Republican Indiana state senator Jim Merritt plans to march at Indianapolis Pride, but organisers have told him he’s “not welcome.”
Merritt, who is currently running to become Mayor of Indianapolis, has faced a frosty reception after it was revealed he plans to take part in the city’s annual Pride parade on Saturday (June 8).
Local LGBT+ campaigners are sceptical of the candidate, who has consistently voted against LGBT+ rights across his 29 years in the state Senate.
Republican Indiana state senator Jim Merritt
In response to his plans to march in the parade, Indy Pride festival organisers made clear on Twitter: “Anti-LGBTQ+ individuals and groups are not welcome at our events. We encourage allies of our community to march along side us. He will not be walking in our Parade.”
However, the organisers later clarified that Merritt would be “permitted” to march as a private citizen.
A statement on Tuesday (June 4) clarified: “Indy Pride spoke with Jim Merritt’s campaign earlier today and re-iterated that he was not welcome at the Indy Pride parade and festival.
“A distinction was made between being ‘welcome’ and ‘permitted’. Those who have registered for the Pride parade are permitted to choose their participants.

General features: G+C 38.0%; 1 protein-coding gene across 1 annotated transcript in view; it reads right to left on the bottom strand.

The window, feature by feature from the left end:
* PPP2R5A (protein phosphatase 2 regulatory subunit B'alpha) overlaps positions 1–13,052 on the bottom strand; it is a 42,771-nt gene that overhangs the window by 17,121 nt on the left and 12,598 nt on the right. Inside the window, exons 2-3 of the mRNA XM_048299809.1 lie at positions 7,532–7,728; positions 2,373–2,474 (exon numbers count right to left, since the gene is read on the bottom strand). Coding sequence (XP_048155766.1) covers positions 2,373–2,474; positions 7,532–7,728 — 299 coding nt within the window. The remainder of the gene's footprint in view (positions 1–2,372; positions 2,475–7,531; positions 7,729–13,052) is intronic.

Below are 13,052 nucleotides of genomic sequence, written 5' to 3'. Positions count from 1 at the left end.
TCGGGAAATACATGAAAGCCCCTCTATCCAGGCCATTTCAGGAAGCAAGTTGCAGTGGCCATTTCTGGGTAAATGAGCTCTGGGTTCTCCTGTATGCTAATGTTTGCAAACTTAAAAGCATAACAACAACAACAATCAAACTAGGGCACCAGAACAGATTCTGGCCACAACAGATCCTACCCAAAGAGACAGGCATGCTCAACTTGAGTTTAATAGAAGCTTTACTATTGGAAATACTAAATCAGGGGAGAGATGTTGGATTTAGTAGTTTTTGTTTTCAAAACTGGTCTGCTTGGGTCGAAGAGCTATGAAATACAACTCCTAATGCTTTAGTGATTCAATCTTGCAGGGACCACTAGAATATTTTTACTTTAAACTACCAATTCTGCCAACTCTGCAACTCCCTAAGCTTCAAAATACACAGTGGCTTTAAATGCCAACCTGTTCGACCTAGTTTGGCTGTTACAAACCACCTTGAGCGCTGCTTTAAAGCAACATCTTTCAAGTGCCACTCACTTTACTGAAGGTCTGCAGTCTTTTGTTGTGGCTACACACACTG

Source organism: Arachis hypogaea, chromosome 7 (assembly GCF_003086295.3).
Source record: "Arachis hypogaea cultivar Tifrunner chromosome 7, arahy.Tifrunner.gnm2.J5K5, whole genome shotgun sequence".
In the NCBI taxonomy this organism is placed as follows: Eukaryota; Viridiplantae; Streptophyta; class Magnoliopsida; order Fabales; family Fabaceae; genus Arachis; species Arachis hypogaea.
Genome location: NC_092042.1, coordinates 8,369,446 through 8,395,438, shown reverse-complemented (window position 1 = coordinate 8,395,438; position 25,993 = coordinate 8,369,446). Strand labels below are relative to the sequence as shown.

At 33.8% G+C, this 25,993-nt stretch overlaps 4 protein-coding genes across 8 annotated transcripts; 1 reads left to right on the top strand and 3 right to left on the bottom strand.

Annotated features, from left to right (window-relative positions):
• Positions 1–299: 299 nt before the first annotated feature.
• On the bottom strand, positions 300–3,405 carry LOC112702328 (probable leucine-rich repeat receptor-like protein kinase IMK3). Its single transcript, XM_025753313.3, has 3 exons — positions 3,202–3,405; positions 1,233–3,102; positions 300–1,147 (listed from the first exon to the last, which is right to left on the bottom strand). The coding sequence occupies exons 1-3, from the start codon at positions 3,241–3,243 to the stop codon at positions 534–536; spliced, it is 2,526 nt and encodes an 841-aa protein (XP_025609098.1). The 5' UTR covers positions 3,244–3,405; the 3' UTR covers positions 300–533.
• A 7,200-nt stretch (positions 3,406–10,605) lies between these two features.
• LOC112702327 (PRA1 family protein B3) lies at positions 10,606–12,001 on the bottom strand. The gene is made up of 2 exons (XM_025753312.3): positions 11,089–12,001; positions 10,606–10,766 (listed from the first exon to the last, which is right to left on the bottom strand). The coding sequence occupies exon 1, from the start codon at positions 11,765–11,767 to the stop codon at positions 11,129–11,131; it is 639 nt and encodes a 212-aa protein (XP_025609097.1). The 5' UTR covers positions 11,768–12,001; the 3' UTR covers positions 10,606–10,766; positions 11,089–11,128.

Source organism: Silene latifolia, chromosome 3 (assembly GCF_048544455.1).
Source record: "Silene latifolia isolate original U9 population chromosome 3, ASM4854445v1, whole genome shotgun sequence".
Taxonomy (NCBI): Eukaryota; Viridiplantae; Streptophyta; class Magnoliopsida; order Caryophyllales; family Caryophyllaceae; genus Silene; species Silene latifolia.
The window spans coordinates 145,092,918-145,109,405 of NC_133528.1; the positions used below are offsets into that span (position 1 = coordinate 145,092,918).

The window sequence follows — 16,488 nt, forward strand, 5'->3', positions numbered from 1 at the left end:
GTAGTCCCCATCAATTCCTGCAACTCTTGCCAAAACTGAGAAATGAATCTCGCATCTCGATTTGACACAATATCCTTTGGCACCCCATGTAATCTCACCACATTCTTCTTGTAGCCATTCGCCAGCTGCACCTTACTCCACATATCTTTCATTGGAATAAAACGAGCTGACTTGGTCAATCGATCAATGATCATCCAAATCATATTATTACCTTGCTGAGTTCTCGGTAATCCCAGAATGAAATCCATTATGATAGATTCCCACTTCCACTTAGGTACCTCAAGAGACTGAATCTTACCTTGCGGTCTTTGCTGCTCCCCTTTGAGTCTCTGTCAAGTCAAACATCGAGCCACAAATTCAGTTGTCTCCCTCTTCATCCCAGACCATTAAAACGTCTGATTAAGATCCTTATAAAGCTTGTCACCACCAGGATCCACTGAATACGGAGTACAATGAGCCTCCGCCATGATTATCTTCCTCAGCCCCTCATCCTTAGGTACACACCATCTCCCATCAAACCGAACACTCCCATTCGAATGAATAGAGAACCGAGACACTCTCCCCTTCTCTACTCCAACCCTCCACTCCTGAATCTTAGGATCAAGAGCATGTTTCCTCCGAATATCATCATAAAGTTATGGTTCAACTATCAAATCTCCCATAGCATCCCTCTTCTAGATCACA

— Indy Pride festival
“If a group chooses to invite Jim Merritt to walk with them, as a private citizen, that is their choice.
“It was expressed that, based on his anti-LGBTQ+ rhetoric and voting record, he would not be welcomed by Indy Pride or the majority of the community.”
The statement continues: “Allies marching in the Pride parade implicitly express support for marriage equality, equal housing rights, hate crimes legislation which includes transgender and nonbinary individuals, and that being part of the LGBTQ+ community is not a sin, a crime, or cause of shame.
“If Jim Merritt walks as planned, it is our hope that he expresses his change in beliefs publicly and specifically.”
Merritt told the Indy Star: “My intention for walking in the Pride parade is to show others that, over time, my opinions have progressed and theirs can as well.
“I own every vote that I have made in the legislature but that doesn’t mean that I haven’t learned along the way and that I would make the same votes today.
“As Mayor of Indianapolis my constituency would be different than it has been in my senate district. I will represent all citizens of Indianapolis.”